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5 reasons why Arundhati Roy is returning her National Award

Speed News Desk | Updated on: 5 November 2015, 12:47 IST

Noted Indian author and political activist Arundhati Roy has decided to enter the already huge league of award returnees who are protesting the growing intolerance in the country.

In an open letter published in the Indian Express, Roy explained why she wants to join the eminent authors, historians, scientists and artistes and return her 1989 National Award for best screenplay.

Not shocked by the intolerance

Arundhati 5/live/K Asif getty

Photo: K Asif/Getty Images

  • "I want to make it clear that I am not returning this award because I am shocked by what is being called the growing intolerance being fostered by the present government," Roy said in the letter.
  • She argued that the incidences like "lynching, shooting, burning and mass murder of fellow human beings" cannot be dubbed as mere intolerance.

Knew this was going to happen

Arundhati 1/live/Diwakar Prasad getty

Photo: Diwakar Prasad/Getty Images

  • Roy asserted that there was enough evidence of what was going to happen and that we had an advance notice of it. She said it was not surprising to see all this happening after this "government was voted into power with overwhelming majority".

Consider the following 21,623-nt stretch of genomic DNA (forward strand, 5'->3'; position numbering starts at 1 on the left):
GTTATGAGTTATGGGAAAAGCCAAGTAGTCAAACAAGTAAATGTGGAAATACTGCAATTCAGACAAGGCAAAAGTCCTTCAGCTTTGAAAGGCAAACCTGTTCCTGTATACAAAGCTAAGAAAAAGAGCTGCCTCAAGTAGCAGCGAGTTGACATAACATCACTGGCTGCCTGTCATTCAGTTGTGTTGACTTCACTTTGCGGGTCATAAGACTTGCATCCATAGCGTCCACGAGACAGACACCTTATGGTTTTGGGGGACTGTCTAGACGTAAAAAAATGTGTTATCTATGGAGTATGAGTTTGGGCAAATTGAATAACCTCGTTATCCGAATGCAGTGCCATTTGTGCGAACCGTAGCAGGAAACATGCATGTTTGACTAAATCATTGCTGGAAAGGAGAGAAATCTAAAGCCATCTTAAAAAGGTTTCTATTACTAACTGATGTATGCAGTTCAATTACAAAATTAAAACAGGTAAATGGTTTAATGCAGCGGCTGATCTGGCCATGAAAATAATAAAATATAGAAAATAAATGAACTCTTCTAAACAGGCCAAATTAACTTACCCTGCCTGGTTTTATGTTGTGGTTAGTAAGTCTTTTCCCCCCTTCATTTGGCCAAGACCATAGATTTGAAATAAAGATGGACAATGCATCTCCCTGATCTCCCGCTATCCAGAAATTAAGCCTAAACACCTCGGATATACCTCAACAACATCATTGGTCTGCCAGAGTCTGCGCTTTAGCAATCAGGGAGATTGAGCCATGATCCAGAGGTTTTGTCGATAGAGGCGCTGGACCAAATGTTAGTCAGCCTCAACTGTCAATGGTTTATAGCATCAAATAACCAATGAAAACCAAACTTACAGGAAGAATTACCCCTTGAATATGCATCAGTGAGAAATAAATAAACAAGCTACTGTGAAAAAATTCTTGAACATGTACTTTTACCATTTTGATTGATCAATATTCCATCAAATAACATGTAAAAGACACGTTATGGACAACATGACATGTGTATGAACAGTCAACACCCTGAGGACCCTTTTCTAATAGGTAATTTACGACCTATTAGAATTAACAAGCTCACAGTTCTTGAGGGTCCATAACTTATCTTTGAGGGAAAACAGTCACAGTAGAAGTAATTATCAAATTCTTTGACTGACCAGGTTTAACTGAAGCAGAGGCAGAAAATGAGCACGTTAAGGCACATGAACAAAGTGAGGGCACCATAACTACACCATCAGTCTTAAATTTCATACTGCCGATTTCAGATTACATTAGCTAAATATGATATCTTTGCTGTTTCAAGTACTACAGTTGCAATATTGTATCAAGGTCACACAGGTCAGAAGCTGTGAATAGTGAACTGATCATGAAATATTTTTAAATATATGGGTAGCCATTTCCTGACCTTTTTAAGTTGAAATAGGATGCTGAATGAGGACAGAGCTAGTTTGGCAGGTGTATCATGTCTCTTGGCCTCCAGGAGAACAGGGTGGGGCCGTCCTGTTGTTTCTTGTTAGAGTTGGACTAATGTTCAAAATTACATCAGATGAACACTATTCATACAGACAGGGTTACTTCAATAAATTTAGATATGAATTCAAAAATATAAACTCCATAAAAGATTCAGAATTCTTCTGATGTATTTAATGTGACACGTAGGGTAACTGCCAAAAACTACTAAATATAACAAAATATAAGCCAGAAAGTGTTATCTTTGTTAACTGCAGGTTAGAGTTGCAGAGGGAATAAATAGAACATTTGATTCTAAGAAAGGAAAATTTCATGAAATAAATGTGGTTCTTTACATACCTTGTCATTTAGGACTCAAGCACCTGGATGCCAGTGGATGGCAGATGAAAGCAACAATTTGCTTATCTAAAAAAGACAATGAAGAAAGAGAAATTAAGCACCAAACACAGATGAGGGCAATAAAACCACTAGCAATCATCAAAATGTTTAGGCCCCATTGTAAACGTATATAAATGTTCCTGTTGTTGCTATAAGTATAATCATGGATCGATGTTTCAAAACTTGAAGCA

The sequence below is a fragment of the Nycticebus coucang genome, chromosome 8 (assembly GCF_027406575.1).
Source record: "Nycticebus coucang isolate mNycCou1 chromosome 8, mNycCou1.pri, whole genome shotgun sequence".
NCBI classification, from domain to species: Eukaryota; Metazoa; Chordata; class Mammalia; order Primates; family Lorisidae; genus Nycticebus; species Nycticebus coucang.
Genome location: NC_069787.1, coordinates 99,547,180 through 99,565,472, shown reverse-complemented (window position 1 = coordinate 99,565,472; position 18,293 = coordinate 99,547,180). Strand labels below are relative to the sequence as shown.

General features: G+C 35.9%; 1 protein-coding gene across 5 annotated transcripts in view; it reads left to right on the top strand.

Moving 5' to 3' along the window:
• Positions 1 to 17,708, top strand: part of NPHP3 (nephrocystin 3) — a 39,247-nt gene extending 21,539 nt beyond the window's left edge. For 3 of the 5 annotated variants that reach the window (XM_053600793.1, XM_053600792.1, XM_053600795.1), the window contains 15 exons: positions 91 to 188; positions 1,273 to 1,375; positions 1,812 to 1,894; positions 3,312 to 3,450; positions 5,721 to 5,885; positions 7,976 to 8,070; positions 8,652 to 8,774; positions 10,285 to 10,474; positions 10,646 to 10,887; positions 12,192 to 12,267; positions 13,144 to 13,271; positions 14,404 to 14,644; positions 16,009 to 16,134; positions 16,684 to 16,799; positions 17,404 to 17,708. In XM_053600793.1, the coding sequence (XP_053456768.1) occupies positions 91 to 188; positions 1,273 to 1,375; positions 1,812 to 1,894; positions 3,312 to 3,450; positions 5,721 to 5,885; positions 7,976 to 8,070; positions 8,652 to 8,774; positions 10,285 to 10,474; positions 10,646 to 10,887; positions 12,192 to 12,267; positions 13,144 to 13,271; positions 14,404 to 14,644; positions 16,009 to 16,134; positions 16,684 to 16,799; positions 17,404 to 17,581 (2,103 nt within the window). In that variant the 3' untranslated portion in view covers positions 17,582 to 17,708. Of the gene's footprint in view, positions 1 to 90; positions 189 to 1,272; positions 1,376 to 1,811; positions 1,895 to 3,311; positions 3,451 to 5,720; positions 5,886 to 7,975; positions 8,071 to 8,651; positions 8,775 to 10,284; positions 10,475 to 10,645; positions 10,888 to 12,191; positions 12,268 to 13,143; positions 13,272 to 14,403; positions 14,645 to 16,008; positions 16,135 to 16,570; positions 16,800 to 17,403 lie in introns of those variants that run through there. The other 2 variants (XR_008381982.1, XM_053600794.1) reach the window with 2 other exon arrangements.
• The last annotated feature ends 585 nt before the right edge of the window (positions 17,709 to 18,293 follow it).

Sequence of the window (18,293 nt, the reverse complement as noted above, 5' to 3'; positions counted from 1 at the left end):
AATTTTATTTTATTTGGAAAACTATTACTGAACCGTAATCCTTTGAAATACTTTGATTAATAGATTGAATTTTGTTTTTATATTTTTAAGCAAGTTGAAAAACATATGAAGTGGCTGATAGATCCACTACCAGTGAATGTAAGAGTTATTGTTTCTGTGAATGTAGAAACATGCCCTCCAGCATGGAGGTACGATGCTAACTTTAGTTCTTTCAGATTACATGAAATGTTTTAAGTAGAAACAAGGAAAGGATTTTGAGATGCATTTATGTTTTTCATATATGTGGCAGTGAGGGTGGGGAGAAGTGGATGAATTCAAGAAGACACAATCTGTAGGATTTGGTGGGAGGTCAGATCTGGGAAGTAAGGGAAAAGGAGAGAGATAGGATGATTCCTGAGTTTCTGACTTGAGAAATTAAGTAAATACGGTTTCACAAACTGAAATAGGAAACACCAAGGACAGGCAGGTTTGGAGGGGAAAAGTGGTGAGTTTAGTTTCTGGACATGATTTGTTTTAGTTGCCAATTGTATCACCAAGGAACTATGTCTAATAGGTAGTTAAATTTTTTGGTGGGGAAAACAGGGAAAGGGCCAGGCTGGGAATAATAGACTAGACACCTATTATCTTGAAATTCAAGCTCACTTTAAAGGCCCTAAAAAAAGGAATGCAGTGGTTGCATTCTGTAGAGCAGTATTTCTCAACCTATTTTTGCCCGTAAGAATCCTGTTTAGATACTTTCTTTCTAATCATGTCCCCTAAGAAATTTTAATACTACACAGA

• She said that all these incidences are a result of a 'deeper malaise' and that millions of people are living in terror because of this.

Animals over human beings

Arundhati 3/live/Allison Joyce getty

Photo: Allison Joyce/Getty Images

  • "Today, we live in a country in which, when the thugs and apparatchiks of the New Order talk of illegal slaughter, they mean the imaginary cow that was killed - not the real man who was murdered," she wrote in context of the Dadri lynching incident.
  • She questioned wheather any writer could muster the courage in today's times and repeat BR Ambedkar' words that "to the untouchables, Hinduism is a veritable chamber of horrors" after two Dalit children were burnt alive in Sonpedh village last month.

Unprecedented protest

Arundhati 4/live/file

File Photo

  • Roy expressed her satisfaction over the fact that she had a National Award which she could return and join the protesting individuals.
  • She added, "I believe what artists and intellectuals are doing right now is unprecedented, and does not have a historical parallel. It is politics by other means. I am so proud to be part of it. And so ashamed of what is going on in this country today."

Not politically motivated

Arundhati 6/live/file

File Photo

  • In the postscript of her letter, Roy said she turned down a Sahitya Akademi award in 2005 at the time when Congress was in power.
  • She highlighted this fact with the aim to avoid any BJP vs Congress debates and to avoid and being implicated of favouring a particular party.
First published: 5 November 2015, 12:47 IST
 
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